In 2000, Hollywood decided audiences needed a live-action movie starring Jim Carrey as the terrifying-looking green creature from Dr. Seuss’ How The Grinch Stole Christmas. The film later won multiple Oscars, became one of the highest-grossing holiday films of all time, and remains one of the most beloved Christmas specials to date. But the real star of the movie isn’t Carrey as the Grinch; it’s Max the Dog, his ever-loyal best friend.
According to the Animal Humane Association, Max is played by six different mixed-breed shelter rescue dogs: Kelly, Chip, Topsy, Stella, Zelda, and Bo. Lots of harnesses and precautions were employed to bring Maxs scenes to life, and it was worth it, too — that pup is the best part of the movie. “Max is much more than just the Grinchs loyal dog and unwitting accomplice,” the Animal Humane Association wrote on its website. “In fact, Max may be the true hero of the story, as his humor, devotion, and likeability outshine even the Whos down in Whoville.”
This pup stands by his owner through it all — even the Grinchs deranged plan to, you know, steal Christmas from Whoville. “Max is the world’s greatest dog, let alone the Grinchs best companion,” actor Benedict Cumberbatch, who voiced the Grinch in a 2018 animated adaptation, told USA Today. “Anyone should be so lucky to have a Max in their life.”
Max is the dog and companion of The Grinch, debuting as the secondary antagonist in the book How the Grinch Stole Christmas. Max is also a prominent character in the television special, the film adaptation, and the musical adaptation (See The CGI Version of Max). He acts as The Grinchs reindeer in the book and its adaptations.
In the television special, Max has slightly changed in appearance, mainly in his face. He was voiced by Dallas McKennon, then voiced by Henry Gibson and now Frank Welker (narrator of “Maxs Playhouse” DVD segment “The Care and Feeding of a Grinch”). His only two speaking lines are “Yipe!” and “Raaaahhh!” performed by Dallas McKennon, while being hit by the Grinchs whip. He has brown curved ears and tan fur.
He’s Willing To Try New Things
The Grinch dresses Max up as Rudolph the Red-Nosed Reindeer to lead his stealing-Christmas sleigh, and Max is kind of willing to roll with it — until his owner realizes the whole thing is a bad idea.
During the Grinch’s Christmas Eve pillage, he encounters a cat in one of the Whoville homes. The Grinch wrestles with the cat and then “Whoovers” him up in his handy vacuum tube. The kitty’s fur was blown by a hair dryer on a low, cool speed to simulate vacuum pressure. To create the illusion of the cat being drawn into the vacuum, a fur-covered harness with a piece of filament wire was attached to the cat. When the trainer pulled the wire, the cat was gently pulled along with it. The cat was very calm and laid-back throughout filming. The cat bulge in the vacuum tube was actually a stuffy, and the entire sequence was enhanced with digital computer effects. Also, when the feline seemingly landed on the Grinch’s face, Jim Carrey was actually lying on the padded floor while a trainer gently placed the cat in his outstretched hands. Afterwards, another trainer took the cat from him and out of the frame. The mouse in the previous scene was also delicately handled, while the termites and moths were computer generated.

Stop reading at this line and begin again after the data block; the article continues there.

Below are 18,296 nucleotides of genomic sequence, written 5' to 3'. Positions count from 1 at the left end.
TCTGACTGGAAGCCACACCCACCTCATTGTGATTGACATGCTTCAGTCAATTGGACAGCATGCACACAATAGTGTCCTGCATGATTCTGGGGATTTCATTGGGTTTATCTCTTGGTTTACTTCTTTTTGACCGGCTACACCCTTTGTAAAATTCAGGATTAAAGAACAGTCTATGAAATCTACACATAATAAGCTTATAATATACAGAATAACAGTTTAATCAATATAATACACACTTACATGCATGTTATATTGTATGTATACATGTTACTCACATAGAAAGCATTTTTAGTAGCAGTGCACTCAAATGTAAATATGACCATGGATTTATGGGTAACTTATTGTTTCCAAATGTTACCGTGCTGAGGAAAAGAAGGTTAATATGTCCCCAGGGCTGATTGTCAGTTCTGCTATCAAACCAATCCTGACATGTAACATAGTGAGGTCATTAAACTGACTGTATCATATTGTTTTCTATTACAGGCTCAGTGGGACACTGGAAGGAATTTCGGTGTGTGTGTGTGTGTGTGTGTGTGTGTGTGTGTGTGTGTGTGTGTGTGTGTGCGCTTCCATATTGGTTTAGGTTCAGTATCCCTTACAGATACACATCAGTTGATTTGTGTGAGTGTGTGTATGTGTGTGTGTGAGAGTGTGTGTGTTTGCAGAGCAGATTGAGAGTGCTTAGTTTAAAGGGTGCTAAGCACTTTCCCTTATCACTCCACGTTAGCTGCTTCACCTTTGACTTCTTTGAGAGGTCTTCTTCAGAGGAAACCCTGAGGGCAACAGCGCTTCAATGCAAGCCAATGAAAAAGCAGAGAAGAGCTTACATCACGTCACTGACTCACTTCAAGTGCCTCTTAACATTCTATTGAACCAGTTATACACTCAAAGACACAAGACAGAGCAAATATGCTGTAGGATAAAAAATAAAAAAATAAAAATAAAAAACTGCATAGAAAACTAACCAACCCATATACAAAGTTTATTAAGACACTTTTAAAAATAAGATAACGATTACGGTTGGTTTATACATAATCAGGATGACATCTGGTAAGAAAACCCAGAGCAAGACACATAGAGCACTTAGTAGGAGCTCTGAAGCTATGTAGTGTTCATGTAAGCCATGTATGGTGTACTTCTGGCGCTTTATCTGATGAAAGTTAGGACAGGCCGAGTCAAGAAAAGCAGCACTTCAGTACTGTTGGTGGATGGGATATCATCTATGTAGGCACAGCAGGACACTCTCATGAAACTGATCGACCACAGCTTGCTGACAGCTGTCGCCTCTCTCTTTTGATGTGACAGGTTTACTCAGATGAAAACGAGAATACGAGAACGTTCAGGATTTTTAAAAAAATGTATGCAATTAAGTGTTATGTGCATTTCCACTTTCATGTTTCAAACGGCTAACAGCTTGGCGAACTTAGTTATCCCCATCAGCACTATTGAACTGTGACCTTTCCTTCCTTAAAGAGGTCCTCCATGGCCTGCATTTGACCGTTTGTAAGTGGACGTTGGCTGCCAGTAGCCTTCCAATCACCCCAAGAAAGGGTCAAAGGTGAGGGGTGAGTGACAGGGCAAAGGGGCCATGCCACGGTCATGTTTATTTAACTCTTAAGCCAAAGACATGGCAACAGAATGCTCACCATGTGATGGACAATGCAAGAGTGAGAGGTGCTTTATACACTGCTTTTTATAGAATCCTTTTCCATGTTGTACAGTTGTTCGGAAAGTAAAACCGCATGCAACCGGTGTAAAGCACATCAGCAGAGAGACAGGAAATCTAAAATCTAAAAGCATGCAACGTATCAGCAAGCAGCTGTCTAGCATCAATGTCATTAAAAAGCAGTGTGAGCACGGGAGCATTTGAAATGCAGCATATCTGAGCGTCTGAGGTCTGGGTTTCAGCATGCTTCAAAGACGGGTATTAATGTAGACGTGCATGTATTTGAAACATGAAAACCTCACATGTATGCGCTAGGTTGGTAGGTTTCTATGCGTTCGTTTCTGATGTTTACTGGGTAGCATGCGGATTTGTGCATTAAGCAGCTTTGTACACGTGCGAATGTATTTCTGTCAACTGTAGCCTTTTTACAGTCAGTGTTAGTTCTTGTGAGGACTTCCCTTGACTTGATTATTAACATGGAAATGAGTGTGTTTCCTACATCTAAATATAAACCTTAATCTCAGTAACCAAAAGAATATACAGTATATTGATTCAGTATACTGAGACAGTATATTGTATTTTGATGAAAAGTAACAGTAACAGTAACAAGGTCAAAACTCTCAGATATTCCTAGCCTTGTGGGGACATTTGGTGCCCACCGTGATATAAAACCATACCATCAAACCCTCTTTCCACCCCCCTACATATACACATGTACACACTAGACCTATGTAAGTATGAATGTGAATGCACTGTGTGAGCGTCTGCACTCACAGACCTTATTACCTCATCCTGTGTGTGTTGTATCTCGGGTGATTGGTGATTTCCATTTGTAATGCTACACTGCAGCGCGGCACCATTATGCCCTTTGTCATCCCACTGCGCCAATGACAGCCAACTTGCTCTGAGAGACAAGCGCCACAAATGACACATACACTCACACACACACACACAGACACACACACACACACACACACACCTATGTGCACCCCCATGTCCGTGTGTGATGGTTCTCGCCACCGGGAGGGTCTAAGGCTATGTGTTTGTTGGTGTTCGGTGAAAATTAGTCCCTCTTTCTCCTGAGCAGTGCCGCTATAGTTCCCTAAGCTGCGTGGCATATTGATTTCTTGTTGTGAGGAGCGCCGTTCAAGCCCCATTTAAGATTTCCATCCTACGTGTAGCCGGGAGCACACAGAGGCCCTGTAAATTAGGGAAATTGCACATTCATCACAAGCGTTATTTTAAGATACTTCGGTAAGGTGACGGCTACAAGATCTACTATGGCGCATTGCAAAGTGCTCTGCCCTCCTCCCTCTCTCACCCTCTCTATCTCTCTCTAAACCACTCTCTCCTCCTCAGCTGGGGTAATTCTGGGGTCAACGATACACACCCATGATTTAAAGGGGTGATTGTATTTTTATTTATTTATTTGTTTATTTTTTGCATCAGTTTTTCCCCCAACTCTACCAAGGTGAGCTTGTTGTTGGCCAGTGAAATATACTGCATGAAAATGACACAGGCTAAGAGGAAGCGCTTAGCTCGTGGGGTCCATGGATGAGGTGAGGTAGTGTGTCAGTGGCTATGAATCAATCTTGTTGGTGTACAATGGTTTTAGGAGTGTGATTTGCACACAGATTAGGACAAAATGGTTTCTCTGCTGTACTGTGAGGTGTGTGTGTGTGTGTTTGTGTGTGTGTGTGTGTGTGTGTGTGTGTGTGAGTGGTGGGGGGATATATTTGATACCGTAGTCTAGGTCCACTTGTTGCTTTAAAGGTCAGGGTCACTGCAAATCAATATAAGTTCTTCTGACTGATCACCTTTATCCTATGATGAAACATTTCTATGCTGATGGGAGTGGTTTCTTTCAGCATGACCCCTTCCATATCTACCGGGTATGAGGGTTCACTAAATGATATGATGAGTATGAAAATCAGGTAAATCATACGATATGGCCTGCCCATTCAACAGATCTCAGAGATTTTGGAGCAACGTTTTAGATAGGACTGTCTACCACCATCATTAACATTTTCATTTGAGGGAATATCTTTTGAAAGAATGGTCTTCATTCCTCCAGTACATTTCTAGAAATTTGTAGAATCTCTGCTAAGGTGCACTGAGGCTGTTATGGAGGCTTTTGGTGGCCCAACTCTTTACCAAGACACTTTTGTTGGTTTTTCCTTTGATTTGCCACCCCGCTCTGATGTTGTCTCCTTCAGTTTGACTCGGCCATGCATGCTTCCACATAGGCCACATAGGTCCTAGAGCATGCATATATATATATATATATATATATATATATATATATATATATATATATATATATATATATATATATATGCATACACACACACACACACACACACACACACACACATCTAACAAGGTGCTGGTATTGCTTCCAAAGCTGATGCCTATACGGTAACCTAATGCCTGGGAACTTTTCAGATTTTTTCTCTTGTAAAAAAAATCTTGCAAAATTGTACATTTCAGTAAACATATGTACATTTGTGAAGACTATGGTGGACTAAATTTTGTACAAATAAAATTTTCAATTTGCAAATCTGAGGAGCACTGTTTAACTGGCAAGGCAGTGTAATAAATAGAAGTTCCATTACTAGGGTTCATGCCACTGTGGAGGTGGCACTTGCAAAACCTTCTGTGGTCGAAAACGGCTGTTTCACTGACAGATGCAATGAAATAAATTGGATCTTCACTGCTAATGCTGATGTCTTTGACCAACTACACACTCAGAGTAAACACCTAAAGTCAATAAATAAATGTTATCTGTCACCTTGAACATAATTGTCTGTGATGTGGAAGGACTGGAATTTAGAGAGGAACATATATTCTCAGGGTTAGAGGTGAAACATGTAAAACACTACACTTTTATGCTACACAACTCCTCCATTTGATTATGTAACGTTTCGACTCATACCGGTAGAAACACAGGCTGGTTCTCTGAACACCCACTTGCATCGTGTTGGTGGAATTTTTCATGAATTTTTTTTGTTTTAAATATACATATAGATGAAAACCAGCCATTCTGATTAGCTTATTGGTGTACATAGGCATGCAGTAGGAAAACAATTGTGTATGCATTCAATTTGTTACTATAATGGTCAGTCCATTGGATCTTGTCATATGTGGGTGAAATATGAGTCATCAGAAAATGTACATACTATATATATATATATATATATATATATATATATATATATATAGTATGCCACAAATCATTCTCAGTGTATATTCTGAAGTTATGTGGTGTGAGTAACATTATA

While the Grinch’s heart literally—and painfully—grows to match his newfound love for humanity, Max barks and whines in distress along with his master. For this scene, Max’s part was filmed separately so that she wouldn’t be frightened by the Grinch’s sudden attack. The dog was reacting to the trainer’s cues rather than to the Grinch’s antics. Soon after, however, the Grinch finally professes his love for his canine companion, and Max affectionately licks his master’s face. The trainer prompted the dog to do this by placing baby food on the actor’s cheek. Yet Max’s ultimate reward, perhaps, is his hearty serving of “roast beast,” as he revels in the Christmas celebration in Whoville. The dog obediently sat at the crowded dinner table after the trainer told her to “stay,” and enjoyed a helping of ham.
It’s been quite a journey for the “Max” dogs. They’ve been rescued from shelters, trained to be movie stars, snagged a major motion picture, adopted into loving, secure homes, and finally—at least for Topsy, Stella, Zelda, and Bo—retired from show business. Although it was a brief career, their paw print has been made—and judging by the potential blockbuster-status of the Dr. Seuss classic, it won’t go unnoticed.
In the cave, Max is unamused by his master’s negativity regarding Christmas, but stands by him nonetheless. For the following sequences, the trainer cued the dog with various commands: “on your feet,” “pick it up,” “hold it,” “look here,” and the basic “sit,” “stay,” and “speak.” After Max presented the Grinch with Cindy-Lou Who’s invitation to the “Holiday Cheer-Meister of the Year Award” ceremony, the trainer removed the paper from the dog’s mouth and rewarded her with a treat. Also, a stuffy was used when the Grinch cold-heartedly kicks Max—who was excitedly Jingle Bell-Rockin’ at the Grinch’s decision to go to the ceremony—through the air.
Schumacher actually begins the process of finding a home for his rescues almost immediately. He finds, however, that once the dogs are on a film set, there are usually cast and crew members—and people peeking through their office windows—who want to adopt a pet and approach him first. In order to properly match the dog with his or her prospective owner, Schumacher talks to the interested parties about their background with pets, and also observes them with the animal to discover whether or not they’ll make good owners. If he cannot place a dog after wrapping a film, the dog lives with Schumacher in the interim; the dogs never go back to the pound or shelter.
What is the dog’s name in the Grinch who stole Christmas?
Is the dog from the Grinch still alive?